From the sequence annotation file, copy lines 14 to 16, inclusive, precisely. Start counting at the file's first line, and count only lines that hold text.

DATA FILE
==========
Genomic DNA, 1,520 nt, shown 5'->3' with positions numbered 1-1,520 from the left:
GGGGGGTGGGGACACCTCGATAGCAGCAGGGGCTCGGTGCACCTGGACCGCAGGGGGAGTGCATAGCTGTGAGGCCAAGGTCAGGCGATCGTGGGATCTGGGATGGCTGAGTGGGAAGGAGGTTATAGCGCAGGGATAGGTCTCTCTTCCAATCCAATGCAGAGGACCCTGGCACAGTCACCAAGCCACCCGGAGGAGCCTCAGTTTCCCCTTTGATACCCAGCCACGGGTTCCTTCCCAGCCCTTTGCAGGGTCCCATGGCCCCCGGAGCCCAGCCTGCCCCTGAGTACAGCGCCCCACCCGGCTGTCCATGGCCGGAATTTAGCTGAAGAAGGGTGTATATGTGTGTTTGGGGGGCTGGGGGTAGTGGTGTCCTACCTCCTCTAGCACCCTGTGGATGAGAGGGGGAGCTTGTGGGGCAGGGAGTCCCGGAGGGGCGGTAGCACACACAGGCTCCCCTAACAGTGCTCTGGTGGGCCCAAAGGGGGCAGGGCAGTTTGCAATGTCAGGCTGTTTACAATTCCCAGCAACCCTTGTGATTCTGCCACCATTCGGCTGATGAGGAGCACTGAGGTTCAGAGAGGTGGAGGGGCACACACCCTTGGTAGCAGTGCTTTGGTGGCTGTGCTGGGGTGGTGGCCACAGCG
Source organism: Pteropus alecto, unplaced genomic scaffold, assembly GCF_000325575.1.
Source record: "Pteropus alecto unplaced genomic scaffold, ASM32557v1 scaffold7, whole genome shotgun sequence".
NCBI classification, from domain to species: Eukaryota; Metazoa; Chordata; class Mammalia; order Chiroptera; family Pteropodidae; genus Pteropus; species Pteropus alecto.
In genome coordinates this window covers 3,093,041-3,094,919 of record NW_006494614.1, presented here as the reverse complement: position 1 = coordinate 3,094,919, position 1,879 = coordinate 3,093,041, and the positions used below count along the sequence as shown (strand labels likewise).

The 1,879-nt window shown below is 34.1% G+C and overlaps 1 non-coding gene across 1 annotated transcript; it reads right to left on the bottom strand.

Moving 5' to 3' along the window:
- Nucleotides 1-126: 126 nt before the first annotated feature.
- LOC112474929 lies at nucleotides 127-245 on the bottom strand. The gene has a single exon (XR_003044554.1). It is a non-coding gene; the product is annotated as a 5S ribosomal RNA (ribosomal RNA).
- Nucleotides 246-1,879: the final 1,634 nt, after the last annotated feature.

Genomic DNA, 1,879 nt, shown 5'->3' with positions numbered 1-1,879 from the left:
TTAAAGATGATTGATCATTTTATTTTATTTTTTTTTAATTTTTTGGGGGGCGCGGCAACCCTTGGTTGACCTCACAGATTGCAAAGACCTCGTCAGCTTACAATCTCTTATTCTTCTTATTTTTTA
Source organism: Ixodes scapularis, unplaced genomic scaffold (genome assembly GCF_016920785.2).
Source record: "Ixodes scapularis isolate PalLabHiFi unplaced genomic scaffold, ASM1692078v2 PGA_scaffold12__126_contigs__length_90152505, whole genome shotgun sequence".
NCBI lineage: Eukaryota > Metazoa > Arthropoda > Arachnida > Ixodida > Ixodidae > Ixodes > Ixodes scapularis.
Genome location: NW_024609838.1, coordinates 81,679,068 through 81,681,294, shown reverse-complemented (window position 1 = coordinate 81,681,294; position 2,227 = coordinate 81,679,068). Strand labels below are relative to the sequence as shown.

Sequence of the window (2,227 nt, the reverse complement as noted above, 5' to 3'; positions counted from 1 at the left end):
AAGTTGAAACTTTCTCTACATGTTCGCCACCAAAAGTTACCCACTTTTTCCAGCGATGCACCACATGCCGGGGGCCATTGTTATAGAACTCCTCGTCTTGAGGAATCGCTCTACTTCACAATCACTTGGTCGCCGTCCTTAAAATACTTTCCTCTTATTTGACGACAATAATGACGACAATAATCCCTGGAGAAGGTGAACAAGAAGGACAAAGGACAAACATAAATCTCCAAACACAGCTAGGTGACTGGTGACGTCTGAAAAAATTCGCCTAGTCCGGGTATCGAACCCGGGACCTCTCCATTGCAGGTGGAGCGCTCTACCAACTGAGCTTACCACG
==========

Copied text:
Source organism: Ixodes scapularis, unplaced genomic scaffold (genome assembly GCF_016920785.2).
Source record: "Ixodes scapularis isolate PalLabHiFi unplaced genomic scaffold, ASM1692078v2 PGA_scaffold12__126_contigs__length_90152505, whole genome shotgun sequence".
NCBI lineage: Eukaryota > Metazoa > Arthropoda > Arachnida > Ixodida > Ixodidae > Ixodes > Ixodes scapularis.